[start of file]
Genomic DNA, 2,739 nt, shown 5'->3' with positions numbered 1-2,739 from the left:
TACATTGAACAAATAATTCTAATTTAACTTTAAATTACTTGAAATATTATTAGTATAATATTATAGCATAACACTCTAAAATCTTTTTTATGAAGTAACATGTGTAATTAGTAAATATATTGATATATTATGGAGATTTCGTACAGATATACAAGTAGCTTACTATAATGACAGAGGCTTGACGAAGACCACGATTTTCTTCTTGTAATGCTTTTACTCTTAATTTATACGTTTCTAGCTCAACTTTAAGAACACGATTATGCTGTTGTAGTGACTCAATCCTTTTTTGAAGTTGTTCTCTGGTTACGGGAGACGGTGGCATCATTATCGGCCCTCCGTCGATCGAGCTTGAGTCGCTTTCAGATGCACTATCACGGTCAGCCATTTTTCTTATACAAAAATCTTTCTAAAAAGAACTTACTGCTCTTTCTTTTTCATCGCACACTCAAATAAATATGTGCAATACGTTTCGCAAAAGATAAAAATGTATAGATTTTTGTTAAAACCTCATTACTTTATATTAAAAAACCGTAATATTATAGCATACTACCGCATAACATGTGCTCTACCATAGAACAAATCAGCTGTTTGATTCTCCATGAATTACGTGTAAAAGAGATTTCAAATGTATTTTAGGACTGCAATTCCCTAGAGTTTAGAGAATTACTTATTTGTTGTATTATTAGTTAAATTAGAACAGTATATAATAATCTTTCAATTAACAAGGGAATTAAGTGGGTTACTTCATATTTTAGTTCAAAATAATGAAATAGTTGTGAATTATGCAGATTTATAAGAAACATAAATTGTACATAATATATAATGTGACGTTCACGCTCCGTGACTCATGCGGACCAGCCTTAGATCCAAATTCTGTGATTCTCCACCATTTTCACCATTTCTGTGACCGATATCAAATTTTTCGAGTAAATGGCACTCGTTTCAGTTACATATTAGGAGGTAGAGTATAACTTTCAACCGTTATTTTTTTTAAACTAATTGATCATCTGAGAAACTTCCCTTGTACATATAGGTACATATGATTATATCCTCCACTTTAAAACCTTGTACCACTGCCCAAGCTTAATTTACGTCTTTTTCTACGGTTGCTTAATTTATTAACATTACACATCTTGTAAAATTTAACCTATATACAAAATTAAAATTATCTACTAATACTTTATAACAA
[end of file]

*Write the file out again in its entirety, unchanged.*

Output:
Genomic DNA, 2,739 nt, shown 5'->3' with positions numbered 1-2,739 from the left:
TACATTGAACAAATAATTCTAATTTAACTTTAAATTACTTGAAATATTATTAGTATAATATTATAGCATAACACTCTAAAATCTTTTTTATGAAGTAACATGTGTAATTAGTAAATATATTGATATATTATGGAGATTTCGTACAGATATACAAGTAGCTTACTATAATGACAGAGGCTTGACGAAGACCACGATTTTCTTCTTGTAATGCTTTTACTCTTAATTTATACGTTTCTAGCTCAACTTTAAGAACACGATTATGCTGTTGTAGTGACTCAATCCTTTTTTGAAGTTGTTCTCTGGTTACGGGAGACGGTGGCATCATTATCGGCCCTCCGTCGATCGAGCTTGAGTCGCTTTCAGATGCACTATCACGGTCAGCCATTTTTCTTATACAAAAATCTTTCTAAAAAGAACTTACTGCTCTTTCTTTTTCATCGCACACTCAAATAAATATGTGCAATACGTTTCGCAAAAGATAAAAATGTATAGATTTTTGTTAAAACCTCATTACTTTATATTAAAAAACCGTAATATTATAGCATACTACCGCATAACATGTGCTCTACCATAGAACAAATCAGCTGTTTGATTCTCCATGAATTACGTGTAAAAGAGATTTCAAATGTATTTTAGGACTGCAATTCCCTAGAGTTTAGAGAATTACTTATTTGTTGTATTATTAGTTAAATTAGAACAGTATATAATAATCTTTCAATTAACAAGGGAATTAAGTGGGTTACTTCATATTTTAGTTCAAAATAATGAAATAGTTGTGAATTATGCAGATTTATAAGAAACATAAATTGTACATAATATATAATGTGACGTTCACGCTCCGTGACTCATGCGGACCAGCCTTAGATCCAAATTCTGTGATTCTCCACCATTTTCACCATTTCTGTGACCGATATCAAATTTTTCGAGTAAATGGCACTCGTTTCAGTTACATATTAGGAGGTAGAGTATAACTTTCAACCGTTATTTTTTTTAAACTAATTGATCATCTGAGAAACTTCCCTTGTACATATAGGTACATATGATTATATCCTCCACTTTAAAACCTTGTACCACTGCCCAAGCTTAATTTACGTCTTTTTCTACGGTTGCTTAATTTATTAACATTACACATCTTGTAAAATTTAACCTATATACAAAATTAAAATTATCTACTAATACTTTATAACAA